For fans of legal dramas that play out on television shows or in the cinema, a defense counsel may appear to be simply somebody who gives impassioned speeches on behalf of their clients. The media often depicts defense counsels as either people of moral conviction upholding the rights of the wrongly accused or as unscrupulous villains defending violent criminals for the sake of their own career goals. The truth is, however, far more complex and nuanced than what is seen in shows and movies. In fact, defense counsels are an invaluable part of the justice system and the roles they play help ensure the every citizen's rights are protected and upheld. Here are just a few of the most important things a defense counsel does.
Making a case
A defense counsel provides legal representation for a client, meaning that that defense counsel's first job is to know as much about the client's case as is possible. The only way for a defense counsel to successfully defend a client is to gather evidence related to the case and to discuss the circumstances of the case with the client. Attorney-client privilege makes such discussions confidential, meaning clients can share information with their defense counsel without worrying about whether that information will lead to new legal problems.
Bargaining for their clients
Many criminal cases don't actually end up being fought out in the court room. Defense attorneys have a job to weigh how likely a conviction or acquittal is based on the facts of the case. If a conviction seems probable, then it is often in the accused's interest to enter into a plea bargain with prosecutors. The defense counsel negotiates with the prosecutor on the client's behalf. In some cases, for example, the defense may accept a guilty plea on reduced charges in exchange for the prosecutor dropping its more serious charges. In such a case, the client may receive a lighter sentence than if he or she had been convicted of the more serious charges.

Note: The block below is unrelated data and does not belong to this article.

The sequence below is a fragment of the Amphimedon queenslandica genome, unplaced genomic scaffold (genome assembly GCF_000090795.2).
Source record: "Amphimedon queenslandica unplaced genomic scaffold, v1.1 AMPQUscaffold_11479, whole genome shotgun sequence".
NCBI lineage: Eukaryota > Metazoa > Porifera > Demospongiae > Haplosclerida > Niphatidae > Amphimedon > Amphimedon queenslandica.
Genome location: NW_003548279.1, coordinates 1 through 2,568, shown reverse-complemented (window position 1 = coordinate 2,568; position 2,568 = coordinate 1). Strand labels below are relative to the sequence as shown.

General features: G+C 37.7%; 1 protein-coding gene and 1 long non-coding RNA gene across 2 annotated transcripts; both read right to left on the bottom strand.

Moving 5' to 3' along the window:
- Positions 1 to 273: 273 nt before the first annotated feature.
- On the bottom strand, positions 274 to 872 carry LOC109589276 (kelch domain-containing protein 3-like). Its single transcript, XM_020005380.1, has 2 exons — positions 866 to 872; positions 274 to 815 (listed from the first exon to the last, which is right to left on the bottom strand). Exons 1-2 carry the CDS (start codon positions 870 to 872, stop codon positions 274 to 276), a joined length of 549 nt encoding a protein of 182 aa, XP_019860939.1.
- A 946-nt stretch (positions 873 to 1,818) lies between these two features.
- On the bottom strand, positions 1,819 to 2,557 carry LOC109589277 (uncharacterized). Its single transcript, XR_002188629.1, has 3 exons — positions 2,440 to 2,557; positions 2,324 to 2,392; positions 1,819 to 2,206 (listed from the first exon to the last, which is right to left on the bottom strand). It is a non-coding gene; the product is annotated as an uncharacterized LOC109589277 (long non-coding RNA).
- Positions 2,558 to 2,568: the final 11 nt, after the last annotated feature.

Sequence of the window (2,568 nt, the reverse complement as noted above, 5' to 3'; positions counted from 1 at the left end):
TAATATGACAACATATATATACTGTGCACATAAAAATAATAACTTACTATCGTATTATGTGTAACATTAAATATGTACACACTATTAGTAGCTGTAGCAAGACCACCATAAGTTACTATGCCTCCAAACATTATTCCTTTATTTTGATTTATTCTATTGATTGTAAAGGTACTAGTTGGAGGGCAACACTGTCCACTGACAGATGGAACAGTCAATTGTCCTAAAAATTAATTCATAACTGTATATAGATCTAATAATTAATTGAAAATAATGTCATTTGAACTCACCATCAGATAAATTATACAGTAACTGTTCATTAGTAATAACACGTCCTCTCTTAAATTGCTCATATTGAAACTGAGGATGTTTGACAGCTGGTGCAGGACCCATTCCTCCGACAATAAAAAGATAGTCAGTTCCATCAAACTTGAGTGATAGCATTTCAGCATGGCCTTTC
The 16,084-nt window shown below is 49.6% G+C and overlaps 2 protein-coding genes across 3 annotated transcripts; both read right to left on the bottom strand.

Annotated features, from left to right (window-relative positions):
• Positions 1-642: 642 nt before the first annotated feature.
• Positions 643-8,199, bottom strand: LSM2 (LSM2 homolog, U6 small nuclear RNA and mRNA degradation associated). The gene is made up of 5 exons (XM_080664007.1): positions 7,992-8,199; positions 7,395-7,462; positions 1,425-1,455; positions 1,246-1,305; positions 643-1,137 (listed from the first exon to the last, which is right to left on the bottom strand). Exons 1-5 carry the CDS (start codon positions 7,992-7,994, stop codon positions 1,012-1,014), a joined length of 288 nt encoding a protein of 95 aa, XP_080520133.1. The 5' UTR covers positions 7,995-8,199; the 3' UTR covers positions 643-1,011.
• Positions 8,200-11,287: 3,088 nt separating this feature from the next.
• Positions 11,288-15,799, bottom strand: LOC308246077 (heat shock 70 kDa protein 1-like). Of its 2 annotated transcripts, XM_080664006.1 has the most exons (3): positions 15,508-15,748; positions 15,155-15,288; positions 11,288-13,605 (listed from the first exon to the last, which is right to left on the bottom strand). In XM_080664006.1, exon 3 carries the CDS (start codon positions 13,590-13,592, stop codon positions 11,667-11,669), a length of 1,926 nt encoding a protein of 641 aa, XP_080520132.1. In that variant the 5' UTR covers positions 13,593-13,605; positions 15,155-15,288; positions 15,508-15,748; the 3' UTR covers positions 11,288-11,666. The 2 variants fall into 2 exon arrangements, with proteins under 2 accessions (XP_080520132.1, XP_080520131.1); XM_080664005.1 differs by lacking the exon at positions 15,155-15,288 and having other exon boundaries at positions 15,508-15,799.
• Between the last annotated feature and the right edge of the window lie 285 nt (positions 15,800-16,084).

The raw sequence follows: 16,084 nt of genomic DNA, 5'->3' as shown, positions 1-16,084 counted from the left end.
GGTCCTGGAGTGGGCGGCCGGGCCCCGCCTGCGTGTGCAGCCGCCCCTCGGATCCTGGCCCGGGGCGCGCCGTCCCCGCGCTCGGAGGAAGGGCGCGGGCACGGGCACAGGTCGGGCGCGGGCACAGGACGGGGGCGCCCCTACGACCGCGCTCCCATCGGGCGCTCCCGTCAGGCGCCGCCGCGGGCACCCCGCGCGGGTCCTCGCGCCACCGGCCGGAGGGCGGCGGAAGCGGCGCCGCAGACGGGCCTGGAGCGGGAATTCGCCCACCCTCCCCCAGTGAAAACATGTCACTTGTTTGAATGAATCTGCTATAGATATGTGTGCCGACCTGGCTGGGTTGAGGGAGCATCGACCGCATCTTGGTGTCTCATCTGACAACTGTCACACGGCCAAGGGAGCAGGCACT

Going to trial
Of course, many criminal cases do end up in the courtroom. The defense counsel's role during a trial is multifaceted. A conviction in a criminal case demands guilt beyond a reasonable doubt. As a result, a defense counsel must challenge the prosecution's evidence not by trying to prove the defendant's innocent, but merely by showing that reasonable doubt may exist. During the trial, the defense counsel will help with juror selection (if it is a jury trial) and with presenting evidence that casts doubt on the prosecutor's evidence. Because the trial system is adversarial in nature, the defense counsel's main duty is to convince the judge and/or jury that the prosecution's evidence has failed to prove guilt beyond a reasonable doubt.
Without defense counsels, those accused of a crime would largely be left to navigate the complex legal system on their own, leading to many opportunities for miscarriages of justice. Defense counsels provide legal representation to defendants, thus ensuring that not only are their rights defended but that the constitutional rights of all citizens are upheld.